The authors have no conflicts of interest to report. This paper was presented in part at the 68th Annual Meeting of the American College of Gastroenterology, October 10–15, 2004, Baltimore, Md.
Physician Awareness of Celiac Disease
A Need for Further Education
Article first published online: 13 JUN 2005
Journal of General Internal Medicine
Volume 20, Issue 7, pages 644–646, July 2005
How to Cite
Zipser, R. D., Farid, M., Baisch, D., Patel, B. and Patel, D. (2005), Physician Awareness of Celiac Disease. Journal of General Internal Medicine, 20: 644–646. doi: 10.1111/j.1525-1497.2005.0107.x
- Issue published online: 13 JUN 2005
- Article first published online: 13 JUN 2005
- Received for publication January 4, 2005 Accepted for publication January 4, 2005
- celiac disease;
- primary care physicians;
- endomysial antibodies;
Background: Celiac disease is a common disorder (up to 0.7%); however, it is uncommonly diagnosed in the United States.
Objective: We sought to determine physician awareness of celiac disease.
Design: Surveys completed by 2,440 (47%) of 5,191 patients in a support group were analyzed for frequency of diagnosis by physician specialties. Questionnaires were then sent to primary care physicians (PCPs) (n=132) in a southern California county to assess knowledge of celiac disease.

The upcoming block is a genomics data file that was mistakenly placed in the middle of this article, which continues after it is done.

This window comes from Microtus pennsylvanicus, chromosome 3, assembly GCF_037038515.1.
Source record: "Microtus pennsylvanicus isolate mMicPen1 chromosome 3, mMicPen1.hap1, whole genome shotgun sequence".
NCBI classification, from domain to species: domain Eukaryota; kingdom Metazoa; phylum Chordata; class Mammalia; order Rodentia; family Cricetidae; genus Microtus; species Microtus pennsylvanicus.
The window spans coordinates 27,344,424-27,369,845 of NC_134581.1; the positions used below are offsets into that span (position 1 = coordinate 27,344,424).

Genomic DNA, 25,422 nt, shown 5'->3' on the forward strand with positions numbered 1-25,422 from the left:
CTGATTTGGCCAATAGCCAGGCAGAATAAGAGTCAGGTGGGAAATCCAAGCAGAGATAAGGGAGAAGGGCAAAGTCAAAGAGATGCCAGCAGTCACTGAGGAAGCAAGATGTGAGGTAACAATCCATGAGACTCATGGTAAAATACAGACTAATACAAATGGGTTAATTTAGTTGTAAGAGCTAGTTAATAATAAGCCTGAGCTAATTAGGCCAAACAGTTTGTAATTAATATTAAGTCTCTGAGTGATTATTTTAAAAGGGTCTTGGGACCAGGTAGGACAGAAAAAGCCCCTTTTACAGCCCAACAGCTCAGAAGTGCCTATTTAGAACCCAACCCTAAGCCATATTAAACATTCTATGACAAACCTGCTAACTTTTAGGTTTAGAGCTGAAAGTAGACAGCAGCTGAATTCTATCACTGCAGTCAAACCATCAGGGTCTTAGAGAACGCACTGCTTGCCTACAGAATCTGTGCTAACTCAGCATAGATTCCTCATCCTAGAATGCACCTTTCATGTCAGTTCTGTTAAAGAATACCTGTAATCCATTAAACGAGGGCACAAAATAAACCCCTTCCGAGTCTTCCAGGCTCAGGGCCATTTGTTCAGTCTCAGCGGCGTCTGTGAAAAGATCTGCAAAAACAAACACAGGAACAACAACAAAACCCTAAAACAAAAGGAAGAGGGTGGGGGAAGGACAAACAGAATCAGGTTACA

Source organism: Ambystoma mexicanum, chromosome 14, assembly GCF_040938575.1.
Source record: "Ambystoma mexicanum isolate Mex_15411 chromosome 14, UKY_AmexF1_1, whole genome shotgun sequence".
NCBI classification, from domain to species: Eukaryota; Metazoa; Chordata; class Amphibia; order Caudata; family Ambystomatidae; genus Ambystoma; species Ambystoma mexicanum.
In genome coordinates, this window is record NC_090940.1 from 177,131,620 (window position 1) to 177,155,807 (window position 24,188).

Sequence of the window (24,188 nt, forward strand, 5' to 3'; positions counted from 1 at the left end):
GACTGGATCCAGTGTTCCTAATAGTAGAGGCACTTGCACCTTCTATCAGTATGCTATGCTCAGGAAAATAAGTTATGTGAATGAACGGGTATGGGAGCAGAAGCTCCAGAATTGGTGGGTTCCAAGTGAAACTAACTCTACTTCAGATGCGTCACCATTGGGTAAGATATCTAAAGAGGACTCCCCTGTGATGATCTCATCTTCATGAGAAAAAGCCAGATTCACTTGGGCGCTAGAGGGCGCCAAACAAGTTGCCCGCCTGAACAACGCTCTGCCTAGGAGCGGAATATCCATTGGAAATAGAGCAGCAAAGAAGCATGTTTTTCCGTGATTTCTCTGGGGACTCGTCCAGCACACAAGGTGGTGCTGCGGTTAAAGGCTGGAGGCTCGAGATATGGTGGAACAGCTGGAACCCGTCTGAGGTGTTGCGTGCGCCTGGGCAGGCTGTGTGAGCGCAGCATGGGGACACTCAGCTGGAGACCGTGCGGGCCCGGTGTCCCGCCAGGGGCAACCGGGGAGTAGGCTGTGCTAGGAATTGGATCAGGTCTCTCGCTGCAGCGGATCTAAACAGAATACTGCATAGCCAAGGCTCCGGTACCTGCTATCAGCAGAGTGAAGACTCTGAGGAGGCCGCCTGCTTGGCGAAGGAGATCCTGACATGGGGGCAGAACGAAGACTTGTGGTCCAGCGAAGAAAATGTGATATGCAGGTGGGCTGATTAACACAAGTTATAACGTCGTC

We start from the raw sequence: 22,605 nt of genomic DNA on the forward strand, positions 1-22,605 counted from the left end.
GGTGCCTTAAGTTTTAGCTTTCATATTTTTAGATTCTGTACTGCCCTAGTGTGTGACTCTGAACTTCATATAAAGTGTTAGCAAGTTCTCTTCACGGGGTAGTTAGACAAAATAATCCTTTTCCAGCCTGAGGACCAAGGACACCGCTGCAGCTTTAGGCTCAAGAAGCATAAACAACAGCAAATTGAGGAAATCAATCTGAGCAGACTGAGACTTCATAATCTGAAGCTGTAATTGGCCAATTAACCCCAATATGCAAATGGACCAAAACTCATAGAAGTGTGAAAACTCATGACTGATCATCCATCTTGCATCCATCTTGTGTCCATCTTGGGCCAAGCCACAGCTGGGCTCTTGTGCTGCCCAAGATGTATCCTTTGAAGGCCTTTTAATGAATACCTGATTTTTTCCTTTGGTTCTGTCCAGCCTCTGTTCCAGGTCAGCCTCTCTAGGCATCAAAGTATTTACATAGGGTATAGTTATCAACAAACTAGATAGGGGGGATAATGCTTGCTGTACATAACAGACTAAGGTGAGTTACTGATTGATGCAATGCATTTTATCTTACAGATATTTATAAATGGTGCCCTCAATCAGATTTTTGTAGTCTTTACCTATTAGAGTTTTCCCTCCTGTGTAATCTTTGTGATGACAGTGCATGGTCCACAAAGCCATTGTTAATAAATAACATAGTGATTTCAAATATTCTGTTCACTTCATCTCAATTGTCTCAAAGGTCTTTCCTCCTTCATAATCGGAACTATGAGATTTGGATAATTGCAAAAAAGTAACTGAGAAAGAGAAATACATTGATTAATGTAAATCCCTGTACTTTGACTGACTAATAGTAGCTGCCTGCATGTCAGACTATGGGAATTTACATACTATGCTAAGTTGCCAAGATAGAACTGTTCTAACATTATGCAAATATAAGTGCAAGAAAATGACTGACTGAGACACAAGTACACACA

Results: In patient surveys, only 11% were diagnosed by PCPs (internists and family physicians) versus 65% by gastroenterologists. Physician surveys (70% response) showed that only 35% of PCPs had ever diagnosed celiac disease. Almost all physicians (95%) knew of wheat intolerance, but few (32%) knew that onset of symptoms in adulthood is common. Physicians were well aware (90%) of diarrhea as a symptom, but fewer knew of common symptoms of irritable bowel syndrome (71%), chronic abdominal pain (67%), fatigue (54%), depression and irritability (24%) or of associations with diabetes (13%), anemia (45%) or osteoporosis (45%), or of diagnosis by endomysial antibody tests (44%).
Conclusions: Lack of physician awareness of adult onset of symptoms, associated disorders, and use of serology testing may contribute to the underdiagnosis of celiac disease.